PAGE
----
The story comes from The Clarion Project.
Iran Sends Christian Convert to Prison for 10 Years
Persecution of Iranian Christian converts has been on the rise since 2012, with pastors and activists given lengthy prison sentences.
A Revolutionary Court in Tehran sentenced an Iranian Christian convert to ten years in prison. According to Mohabat News, Mohammad Hadi (Mostafa) Bordbar, who was been arrested on December 27, 2012, was sentenced in June to five years in prison for membership in a so-called "anti-security organization" and an additional five years for gathering with intent to commit crimes against Iranian national security.
The court said that Bordbar was involved in "Christian evangelical activities" and "Zionism," aimed at undermining the Islamic leadership of the country through establishing "evangelical ministries and organizations and holding underground worship meetings."
It cited Bordbar's baptism at the home of a pastor, his continued involvement in house churches in the capital Tehran and the areas of Gilan, Karaj and Esfahan as well as related evangelism work as further evidence that he violated the laws of this strict Islamic nation.
Bordbar and about 50 other Farsi-speaking Christian converts were in northern Tehran having a Christmas worship service when 15 plain-clothes security officers raided the house. Everyone was detained for hours. While most of them were released, Bordbar remained behind bars.
Bordbar had also been arrested in 2009 in Rasht for converting to Christianity, attending a house church and apostasy. He was released after posting bail of 200 million rials, however, the apostasy conviction remained on his criminal record.
Bordbar allegedly admitted having distributed 12,000 pieces of Christian literature and dubbing five movies related to Christian evangelism for Christian TV channels.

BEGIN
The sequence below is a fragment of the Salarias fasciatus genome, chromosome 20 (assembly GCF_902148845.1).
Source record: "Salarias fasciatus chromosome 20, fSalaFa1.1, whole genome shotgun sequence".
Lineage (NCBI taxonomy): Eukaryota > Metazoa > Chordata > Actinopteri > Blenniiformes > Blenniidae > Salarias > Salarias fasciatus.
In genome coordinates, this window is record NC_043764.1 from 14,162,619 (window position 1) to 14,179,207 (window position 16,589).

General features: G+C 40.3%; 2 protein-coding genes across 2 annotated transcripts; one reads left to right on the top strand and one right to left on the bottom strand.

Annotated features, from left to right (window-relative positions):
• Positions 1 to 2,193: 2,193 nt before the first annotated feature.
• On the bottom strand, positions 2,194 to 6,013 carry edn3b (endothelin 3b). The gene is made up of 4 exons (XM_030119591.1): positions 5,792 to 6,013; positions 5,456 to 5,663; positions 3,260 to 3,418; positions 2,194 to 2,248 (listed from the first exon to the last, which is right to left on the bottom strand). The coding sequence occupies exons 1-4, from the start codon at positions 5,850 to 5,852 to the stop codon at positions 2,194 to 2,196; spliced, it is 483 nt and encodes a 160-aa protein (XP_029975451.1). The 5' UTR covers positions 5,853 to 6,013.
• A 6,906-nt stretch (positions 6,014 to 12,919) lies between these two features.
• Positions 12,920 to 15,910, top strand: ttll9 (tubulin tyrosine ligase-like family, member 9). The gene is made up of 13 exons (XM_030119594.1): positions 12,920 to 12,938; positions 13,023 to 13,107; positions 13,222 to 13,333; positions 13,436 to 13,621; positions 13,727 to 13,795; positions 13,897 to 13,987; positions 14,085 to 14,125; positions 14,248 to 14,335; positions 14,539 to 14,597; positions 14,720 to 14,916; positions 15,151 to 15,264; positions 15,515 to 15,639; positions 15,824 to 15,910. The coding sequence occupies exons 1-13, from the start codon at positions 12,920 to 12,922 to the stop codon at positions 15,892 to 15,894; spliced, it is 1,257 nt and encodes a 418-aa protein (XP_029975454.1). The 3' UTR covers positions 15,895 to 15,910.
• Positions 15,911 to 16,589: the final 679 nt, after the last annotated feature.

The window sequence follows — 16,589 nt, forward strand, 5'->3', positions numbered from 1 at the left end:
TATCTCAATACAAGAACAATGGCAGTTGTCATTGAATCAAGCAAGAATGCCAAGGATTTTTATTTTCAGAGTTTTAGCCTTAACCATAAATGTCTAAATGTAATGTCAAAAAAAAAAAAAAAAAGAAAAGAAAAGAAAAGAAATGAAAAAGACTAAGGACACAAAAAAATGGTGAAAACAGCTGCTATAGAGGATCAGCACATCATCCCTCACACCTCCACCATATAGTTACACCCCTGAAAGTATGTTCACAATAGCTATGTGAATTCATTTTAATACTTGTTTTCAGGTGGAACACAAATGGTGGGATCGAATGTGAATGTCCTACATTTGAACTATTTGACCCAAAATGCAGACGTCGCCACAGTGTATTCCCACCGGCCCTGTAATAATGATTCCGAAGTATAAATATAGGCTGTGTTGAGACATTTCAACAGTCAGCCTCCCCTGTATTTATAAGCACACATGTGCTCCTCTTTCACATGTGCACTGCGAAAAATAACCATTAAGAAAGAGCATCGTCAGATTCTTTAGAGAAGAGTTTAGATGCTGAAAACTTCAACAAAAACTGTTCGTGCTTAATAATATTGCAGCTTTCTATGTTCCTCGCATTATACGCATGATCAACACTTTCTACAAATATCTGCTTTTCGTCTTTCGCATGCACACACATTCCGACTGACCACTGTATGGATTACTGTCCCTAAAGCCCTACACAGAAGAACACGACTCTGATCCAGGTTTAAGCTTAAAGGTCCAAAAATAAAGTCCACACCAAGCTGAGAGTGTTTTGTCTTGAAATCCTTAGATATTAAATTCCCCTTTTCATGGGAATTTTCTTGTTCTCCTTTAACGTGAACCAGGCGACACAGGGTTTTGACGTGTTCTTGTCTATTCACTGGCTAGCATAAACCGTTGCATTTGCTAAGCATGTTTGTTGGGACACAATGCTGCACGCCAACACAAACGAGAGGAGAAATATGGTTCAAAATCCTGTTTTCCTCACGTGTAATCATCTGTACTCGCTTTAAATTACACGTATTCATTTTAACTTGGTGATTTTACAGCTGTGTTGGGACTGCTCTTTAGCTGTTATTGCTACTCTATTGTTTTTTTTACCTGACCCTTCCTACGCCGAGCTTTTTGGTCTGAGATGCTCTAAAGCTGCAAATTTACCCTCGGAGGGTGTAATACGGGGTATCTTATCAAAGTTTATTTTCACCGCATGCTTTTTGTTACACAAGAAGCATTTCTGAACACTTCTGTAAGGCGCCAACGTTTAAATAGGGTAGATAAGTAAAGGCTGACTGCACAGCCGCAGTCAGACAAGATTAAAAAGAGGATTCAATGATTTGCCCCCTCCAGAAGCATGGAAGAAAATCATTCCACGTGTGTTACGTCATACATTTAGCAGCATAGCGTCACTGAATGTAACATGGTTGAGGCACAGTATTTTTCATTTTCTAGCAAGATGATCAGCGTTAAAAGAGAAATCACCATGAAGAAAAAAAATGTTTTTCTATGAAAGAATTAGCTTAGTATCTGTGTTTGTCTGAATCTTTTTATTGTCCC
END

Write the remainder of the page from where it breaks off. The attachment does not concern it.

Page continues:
Iranian officials claimed to have discovered some 6,000 Christian books and compact discs at his home in Rasht. Bordbar confessed that he hid Gospels "for fear of them being burned by Islamic authorities," the court reportedly said.
Bordbar's lawyer Shima Ghousheh, a member of the Iranian Human Rights Commission, said she is working on an appeal.
Expressing her opposition to the ruling, Ghousheh said the two convictions (that resulted in a 10-year prison term) are actually the same, and that her client is being convicted twice for one charge. At the same time she was hopeful that the appeals court will overturn the guilty verdict.
After issuing the ruling, the Revolutionary Court announced that appeals to the decision may be submitted within 20 days of its issue.
The Iranian Constitution recognizes the rights of religious minorities, including Christians. However, the Iranian regime prosecutes those who convert to Christianity from Islam.
Persecution of Iranian Christian converts has been considerably on the rise since 2012. Many pastors and Christian activists have been arrested in recent years and given lengthy prison sentences. That occurs as the number of Christian converts is increasing, and the network of underground house churches is spreading fast.
News of the case comes shortly after Hasan Rouhani was sworn in as president in an open session of parliament following a weekend that saw him endorsed by Ayatollah Ali Khamenei, Iran's supreme leader.
While pledging to defend minorities, including apparently Christians,"he would not be allowed to do that without the approval of Supreme Leader Ayatollah Ali Khamenei," cautioned Firouz Khandjani, a key official of the evangelical Church or Iran movement.
It was not immediately clear what, if anything, Iran's new president will do to challenge the perceived controversial sentences.